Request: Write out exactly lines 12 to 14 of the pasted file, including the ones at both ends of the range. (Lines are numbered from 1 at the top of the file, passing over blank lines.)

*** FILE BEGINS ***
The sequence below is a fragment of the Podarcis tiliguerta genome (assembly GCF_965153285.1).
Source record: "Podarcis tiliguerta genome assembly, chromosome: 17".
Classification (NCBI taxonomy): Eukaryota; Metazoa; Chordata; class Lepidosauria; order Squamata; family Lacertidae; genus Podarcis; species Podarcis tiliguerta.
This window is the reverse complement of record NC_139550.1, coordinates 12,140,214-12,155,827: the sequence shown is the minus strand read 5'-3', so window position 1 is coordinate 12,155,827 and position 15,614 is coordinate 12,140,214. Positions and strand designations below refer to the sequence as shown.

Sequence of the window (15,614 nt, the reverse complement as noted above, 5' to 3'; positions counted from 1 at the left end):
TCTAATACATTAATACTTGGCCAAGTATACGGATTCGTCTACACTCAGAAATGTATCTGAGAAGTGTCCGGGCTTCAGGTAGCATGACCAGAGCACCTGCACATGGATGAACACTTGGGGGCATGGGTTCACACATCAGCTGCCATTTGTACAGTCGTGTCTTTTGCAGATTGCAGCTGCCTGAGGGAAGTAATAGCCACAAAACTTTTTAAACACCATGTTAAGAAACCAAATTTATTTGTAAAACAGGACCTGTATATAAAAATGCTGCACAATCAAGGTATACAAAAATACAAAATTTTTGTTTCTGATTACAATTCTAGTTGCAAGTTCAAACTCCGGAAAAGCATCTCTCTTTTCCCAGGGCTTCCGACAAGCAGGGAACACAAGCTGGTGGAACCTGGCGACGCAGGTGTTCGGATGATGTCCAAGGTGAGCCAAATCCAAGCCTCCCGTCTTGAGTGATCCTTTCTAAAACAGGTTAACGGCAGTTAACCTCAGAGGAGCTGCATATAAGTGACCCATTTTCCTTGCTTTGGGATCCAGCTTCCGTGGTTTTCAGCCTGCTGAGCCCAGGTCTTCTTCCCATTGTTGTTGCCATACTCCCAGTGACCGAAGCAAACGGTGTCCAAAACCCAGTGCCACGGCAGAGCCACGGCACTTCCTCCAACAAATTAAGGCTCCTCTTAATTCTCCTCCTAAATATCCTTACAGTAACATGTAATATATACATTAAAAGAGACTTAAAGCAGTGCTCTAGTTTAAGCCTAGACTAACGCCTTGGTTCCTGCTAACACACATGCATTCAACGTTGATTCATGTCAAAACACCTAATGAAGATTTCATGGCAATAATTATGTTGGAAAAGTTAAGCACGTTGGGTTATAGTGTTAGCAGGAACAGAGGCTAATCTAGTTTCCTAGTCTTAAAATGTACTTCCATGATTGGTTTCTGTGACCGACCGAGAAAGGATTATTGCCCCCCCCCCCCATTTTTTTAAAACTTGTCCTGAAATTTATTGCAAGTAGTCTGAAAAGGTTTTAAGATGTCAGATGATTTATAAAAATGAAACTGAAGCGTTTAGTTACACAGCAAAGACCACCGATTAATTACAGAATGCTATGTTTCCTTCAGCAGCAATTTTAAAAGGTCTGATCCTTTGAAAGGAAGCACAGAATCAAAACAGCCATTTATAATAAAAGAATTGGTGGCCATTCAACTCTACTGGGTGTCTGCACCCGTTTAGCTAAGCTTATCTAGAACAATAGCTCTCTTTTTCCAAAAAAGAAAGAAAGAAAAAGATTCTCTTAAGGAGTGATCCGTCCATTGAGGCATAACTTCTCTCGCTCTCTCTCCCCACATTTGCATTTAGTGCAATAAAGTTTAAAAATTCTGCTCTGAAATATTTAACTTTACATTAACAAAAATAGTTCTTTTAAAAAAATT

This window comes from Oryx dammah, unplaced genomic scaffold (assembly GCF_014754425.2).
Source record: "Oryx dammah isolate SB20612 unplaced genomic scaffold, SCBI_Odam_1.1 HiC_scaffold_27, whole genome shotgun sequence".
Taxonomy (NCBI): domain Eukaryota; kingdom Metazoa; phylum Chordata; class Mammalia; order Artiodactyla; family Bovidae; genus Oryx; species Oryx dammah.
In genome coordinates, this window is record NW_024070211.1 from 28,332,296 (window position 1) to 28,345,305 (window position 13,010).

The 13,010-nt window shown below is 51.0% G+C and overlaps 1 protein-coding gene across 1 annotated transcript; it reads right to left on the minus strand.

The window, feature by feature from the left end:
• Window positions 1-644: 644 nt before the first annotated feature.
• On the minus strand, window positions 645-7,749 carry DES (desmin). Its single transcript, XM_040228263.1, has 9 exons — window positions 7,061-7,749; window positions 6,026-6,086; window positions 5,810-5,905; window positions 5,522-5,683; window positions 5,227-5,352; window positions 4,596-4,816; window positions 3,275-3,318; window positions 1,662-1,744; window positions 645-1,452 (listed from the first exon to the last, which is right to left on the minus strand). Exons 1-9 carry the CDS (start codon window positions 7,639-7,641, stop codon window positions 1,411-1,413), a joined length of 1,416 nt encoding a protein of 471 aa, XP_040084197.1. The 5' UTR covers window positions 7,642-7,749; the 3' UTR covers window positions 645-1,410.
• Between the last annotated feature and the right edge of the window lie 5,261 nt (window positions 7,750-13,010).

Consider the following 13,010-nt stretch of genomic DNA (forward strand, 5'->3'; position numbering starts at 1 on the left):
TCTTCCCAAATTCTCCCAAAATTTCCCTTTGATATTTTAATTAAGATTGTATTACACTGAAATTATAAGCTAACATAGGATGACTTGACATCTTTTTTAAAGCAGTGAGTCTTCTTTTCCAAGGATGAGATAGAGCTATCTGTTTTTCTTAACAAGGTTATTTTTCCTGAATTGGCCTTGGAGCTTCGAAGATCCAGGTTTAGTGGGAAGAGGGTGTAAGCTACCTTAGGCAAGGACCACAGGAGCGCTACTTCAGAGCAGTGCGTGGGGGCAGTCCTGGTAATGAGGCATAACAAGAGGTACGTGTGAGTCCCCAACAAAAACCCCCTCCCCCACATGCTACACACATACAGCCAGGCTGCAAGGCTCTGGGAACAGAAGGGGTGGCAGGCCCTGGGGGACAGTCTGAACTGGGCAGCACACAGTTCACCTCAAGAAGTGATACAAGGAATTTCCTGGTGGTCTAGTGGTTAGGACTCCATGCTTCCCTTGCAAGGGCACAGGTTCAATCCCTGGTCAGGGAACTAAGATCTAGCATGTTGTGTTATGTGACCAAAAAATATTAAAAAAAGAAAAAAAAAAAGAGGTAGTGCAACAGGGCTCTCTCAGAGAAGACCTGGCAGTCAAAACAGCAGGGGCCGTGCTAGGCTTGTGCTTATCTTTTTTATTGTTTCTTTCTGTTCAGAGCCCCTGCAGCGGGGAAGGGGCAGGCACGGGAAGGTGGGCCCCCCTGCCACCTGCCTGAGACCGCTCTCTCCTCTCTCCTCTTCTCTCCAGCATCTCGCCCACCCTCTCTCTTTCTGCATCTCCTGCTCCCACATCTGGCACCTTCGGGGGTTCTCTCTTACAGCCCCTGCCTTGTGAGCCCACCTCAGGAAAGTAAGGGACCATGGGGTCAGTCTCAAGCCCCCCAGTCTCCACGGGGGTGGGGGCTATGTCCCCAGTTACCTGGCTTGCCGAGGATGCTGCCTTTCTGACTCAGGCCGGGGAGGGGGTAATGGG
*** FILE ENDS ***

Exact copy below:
The window, feature by feature from the left end:
• Window positions 1-644: 644 nt before the first annotated feature.
• On the minus strand, window positions 645-7,749 carry DES (desmin). Its single transcript, XM_040228263.1, has 9 exons — window positions 7,061-7,749; window positions 6,026-6,086; window positions 5,810-5,905; window positions 5,522-5,683; window positions 5,227-5,352; window positions 4,596-4,816; window positions 3,275-3,318; window positions 1,662-1,744; window positions 645-1,452 (listed from the first exon to the last, which is right to left on the minus strand). Exons 1-9 carry the CDS (start codon window positions 7,639-7,641, stop codon window positions 1,411-1,413), a joined length of 1,416 nt encoding a protein of 471 aa, XP_040084197.1. The 5' UTR covers window positions 7,642-7,749; the 3' UTR covers window positions 645-1,410.